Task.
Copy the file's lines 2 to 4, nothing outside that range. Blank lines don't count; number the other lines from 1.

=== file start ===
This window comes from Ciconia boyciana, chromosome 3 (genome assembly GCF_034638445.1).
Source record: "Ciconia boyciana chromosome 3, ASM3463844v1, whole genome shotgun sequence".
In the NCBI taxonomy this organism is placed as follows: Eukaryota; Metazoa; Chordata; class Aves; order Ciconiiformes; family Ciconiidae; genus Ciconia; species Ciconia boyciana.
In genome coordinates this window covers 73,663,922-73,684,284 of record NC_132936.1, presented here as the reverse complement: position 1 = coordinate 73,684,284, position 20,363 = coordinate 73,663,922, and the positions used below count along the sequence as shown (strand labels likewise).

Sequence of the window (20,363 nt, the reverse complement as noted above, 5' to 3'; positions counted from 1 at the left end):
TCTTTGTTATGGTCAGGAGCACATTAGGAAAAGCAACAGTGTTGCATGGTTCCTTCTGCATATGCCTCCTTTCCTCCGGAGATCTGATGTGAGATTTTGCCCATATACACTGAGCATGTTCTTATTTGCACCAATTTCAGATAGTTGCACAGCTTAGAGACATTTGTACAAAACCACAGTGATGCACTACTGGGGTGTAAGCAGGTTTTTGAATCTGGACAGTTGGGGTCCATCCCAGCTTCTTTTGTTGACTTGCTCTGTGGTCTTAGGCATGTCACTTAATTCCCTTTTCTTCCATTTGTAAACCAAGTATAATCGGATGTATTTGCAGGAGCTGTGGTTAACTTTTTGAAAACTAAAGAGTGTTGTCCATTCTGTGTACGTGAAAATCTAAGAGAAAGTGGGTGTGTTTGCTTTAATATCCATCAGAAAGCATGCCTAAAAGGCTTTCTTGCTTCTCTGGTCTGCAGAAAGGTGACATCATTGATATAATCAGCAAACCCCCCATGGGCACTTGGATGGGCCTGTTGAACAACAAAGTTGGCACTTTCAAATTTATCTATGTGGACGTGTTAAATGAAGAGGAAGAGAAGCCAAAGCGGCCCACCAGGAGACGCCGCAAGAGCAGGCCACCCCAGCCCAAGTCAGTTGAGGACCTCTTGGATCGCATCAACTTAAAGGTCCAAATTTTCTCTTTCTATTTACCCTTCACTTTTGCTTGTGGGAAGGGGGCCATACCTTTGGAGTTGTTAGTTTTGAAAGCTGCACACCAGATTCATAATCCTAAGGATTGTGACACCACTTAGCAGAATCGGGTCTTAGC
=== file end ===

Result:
Source record: "Ciconia boyciana chromosome 3, ASM3463844v1, whole genome shotgun sequence".
In the NCBI taxonomy this organism is placed as follows: Eukaryota; Metazoa; Chordata; class Aves; order Ciconiiformes; family Ciconiidae; genus Ciconia; species Ciconia boyciana.
In genome coordinates this window covers 73,663,922-73,684,284 of record NC_132936.1, presented here as the reverse complement: position 1 = coordinate 73,684,284, position 20,363 = coordinate 73,663,922, and the positions used below count along the sequence as shown (strand labels likewise).